What Is An HOA Fee? And What Does Your HOA Fee Cover?
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Homeowners’ associations are great for upkeeping the neighborhood and providing amenities like fitness centers, game rooms, or clubhouses. But it takes money for your community to remain beautiful and well-maintained. That’s why it’s necessary for every homeowner to pay association fees.
What is an HOA Fee?
HOA fees, which are sometimes called “assessment dues” or “maintenance fees,” are established by your board of directors based on a projection of the HOA’s annual budget. Since board members are also residents, they are obligated to pay HOA fees just like everyone else in the community and don’t profit from the money they collect. Depending on your HOA, you may be expected to pay those fees monthly, quarterly, semi-annually, or annually.
Homeowner and condominium association fees are a vitally important part of keeping your neighborhood running smoothly. By sharing the costs, communities benefit from properly maintained amenities that enhance resident lives while also increasing property values. To get an accurate understanding of what's expected from you as a member, be sure to read up on all associations' governing rules and policies.
What does an HOA fee usually cover?
Here are 6 of the most common items your HOA fees are likely to cover:
“Utilities represent a significant portion of the operational budget,” says Jamina Richards, finance manager at FirstService Residential. Lighting for streets, parking lots, tennis courts, clubhouses, etc., requires electricity. In addition, a community needs water for irrigation, swimming pools, and other facilities. Indoor areas also need to remain well-ventilated and comfortable, whether that means providing heat on cold days or air conditioning on warm days. All these utility costs are covered by your fees.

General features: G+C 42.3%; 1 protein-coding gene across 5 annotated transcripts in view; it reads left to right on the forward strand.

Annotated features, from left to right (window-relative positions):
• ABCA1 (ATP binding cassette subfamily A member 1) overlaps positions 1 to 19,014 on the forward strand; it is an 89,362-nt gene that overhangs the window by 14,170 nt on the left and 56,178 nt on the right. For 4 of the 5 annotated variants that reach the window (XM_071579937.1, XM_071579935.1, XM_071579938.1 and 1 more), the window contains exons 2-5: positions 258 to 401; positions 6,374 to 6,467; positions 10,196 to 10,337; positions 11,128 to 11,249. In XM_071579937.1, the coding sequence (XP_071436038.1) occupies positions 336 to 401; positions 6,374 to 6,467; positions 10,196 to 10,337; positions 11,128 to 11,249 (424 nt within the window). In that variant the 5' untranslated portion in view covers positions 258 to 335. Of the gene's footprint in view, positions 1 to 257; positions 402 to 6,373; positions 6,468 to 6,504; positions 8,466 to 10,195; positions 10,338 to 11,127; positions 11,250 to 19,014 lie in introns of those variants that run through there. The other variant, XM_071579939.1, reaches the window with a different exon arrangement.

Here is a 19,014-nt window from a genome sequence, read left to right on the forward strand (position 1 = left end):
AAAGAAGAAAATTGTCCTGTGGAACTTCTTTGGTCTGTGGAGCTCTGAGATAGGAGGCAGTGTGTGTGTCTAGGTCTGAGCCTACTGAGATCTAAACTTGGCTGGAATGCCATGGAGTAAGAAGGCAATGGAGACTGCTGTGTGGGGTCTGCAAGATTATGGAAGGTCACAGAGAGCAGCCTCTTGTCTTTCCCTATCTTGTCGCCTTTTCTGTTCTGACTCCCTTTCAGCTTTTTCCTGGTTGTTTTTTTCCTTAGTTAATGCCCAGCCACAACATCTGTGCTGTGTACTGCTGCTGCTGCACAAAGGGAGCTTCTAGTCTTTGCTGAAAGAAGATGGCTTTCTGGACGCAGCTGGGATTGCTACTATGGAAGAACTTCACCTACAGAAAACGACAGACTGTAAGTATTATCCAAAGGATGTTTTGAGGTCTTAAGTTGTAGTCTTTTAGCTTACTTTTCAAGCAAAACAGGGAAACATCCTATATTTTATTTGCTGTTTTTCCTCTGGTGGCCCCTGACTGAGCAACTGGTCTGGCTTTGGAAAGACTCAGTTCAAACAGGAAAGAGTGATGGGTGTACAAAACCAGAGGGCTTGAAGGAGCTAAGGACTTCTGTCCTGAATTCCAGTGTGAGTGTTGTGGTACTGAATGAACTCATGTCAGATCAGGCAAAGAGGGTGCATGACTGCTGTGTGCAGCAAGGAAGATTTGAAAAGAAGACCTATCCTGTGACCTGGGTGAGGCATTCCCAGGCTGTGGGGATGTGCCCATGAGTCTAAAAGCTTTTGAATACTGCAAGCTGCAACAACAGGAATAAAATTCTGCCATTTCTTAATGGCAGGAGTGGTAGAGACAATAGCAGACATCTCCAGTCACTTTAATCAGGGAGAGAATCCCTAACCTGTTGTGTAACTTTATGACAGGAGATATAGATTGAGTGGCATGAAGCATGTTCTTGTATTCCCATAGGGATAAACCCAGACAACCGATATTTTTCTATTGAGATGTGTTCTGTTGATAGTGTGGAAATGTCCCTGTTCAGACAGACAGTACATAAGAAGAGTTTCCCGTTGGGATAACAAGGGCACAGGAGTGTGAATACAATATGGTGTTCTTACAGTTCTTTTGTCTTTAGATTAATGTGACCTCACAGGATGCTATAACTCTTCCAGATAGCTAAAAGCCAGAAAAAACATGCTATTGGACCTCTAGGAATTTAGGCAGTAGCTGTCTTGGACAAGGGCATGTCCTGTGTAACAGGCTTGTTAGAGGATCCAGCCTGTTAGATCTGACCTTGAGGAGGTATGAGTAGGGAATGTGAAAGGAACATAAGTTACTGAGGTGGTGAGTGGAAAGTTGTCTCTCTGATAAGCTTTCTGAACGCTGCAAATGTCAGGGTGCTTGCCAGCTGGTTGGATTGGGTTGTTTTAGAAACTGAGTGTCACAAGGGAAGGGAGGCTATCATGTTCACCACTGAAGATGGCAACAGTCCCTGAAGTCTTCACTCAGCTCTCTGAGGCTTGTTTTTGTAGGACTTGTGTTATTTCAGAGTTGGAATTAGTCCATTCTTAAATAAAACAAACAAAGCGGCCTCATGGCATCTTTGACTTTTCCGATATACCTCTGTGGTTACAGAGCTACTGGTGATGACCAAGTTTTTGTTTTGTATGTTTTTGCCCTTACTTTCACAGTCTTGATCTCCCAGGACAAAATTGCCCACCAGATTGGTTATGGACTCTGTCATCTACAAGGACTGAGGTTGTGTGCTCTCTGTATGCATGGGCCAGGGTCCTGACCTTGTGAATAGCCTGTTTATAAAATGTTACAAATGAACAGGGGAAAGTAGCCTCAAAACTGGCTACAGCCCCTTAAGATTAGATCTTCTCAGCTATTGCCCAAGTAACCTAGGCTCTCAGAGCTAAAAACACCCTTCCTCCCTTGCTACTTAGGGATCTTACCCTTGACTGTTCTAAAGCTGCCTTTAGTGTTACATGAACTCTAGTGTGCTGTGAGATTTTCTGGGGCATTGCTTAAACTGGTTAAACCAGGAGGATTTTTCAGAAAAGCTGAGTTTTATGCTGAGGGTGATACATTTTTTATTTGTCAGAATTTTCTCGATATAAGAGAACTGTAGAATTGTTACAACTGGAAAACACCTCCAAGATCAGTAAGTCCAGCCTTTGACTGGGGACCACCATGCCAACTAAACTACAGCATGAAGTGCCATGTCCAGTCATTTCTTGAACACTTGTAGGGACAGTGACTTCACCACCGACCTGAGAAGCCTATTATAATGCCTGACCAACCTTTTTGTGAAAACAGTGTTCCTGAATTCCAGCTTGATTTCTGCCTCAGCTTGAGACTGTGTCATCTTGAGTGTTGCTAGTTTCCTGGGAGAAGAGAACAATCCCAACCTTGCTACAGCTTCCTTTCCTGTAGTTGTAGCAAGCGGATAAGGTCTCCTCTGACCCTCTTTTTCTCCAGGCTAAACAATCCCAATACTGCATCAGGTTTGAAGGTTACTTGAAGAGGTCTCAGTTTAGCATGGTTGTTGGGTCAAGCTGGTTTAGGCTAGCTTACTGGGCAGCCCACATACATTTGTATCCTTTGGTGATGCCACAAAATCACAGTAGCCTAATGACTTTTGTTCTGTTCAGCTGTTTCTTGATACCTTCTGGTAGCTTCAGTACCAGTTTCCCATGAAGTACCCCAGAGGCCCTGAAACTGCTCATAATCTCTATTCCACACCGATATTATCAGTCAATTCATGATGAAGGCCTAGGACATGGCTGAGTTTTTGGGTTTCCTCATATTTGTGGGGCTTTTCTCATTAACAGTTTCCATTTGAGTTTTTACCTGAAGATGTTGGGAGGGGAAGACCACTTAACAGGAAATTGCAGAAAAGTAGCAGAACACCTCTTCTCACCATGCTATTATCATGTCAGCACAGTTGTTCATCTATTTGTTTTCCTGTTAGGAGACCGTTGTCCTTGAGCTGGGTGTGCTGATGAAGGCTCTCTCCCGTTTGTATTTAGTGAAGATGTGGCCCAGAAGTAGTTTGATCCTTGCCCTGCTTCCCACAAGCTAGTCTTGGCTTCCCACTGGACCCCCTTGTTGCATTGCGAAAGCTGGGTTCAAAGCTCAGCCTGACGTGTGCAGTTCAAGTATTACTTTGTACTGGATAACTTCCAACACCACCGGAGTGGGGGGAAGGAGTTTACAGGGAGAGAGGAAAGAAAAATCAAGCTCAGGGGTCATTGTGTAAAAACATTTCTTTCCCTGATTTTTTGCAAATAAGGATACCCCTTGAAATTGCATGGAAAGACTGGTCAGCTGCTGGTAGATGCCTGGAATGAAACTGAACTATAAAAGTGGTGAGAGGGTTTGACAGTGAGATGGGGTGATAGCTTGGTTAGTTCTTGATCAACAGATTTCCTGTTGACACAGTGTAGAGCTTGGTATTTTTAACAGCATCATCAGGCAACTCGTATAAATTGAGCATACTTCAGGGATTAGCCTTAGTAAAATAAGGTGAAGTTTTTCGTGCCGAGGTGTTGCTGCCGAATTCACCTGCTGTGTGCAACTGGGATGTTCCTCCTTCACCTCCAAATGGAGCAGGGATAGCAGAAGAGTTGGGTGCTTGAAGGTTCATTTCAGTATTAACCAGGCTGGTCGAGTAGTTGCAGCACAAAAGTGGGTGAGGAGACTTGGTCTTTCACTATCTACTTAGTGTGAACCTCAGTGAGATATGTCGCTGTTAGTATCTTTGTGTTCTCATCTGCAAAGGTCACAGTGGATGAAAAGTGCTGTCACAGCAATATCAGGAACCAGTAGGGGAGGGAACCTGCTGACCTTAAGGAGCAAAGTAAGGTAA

2. Maintenance and RepairsDepending on your community, these expenses might include:
- Cleaning and painting of building exteriors and indoor common areas, such as carpets, floors, and walls.
- Preventive maintenance of heating and ventilation systems, lighting, electrical systems, plumbing, elevators, and security systems.
- Lawn care and landscaping
- Snow removal
- Trash removal
- Pest control
- Repairs to walls, roads, plumbing, roofs, and system components.
- Maintenance of amenities, fitness equipment and pools.
Associations need insurance to protect common areas from damage, which you can obtain under a master policy. Your community may also require other riders and add-ons based on your location, property type and other circumstances. For example, in some areas, associations are required by law to carry flood insurance. Liability insurance, theft insurance and directors and officers (D&O) insurance are other common policies for associations. Remember that you still should have your own homeowner’s policy, even if you live in a high-rise or other type of condo association.
4. Reserve funds
Fiscally sound HOAs allocate a portion of their dues to their reserve fund to cover planned and budgeted major renovations or repairs that do not occur on a regular basis, like repaving private roads or replacing elevator machinery. According to David Jandak, vice president of finance at FirstService Residential, “If you aren’t budgeting for the future, you’ll end up with a loan or special assessment.” That translates into an additional fee each homeowner will have to pay.
If your community employs its own maintenance, security or management staff, part of your HOA fees is used for their salaries and benefits.
6. Professional property management
To eliminate the excessive burden on board members, implement the policies set by the board and ensure the financial stability and operational efficiency of the HOA, many communities choose to partner with a professional property management company. HOA fees pay for these services, too; however, a good management company will work to save your HOA money through its vendor relationships, buying power, and financial knowledge.
Your HOA fees are an investment in your community and the lifestyle it provides for you, your family, and your neighbors. By contributing to this shared cost of ownership, you play a part in sustaining its beauty and vitality now -and into the future.
To find out more about what it takes to have a financially healthy association, download our infographic, Keep Your Association Fiscally Fit.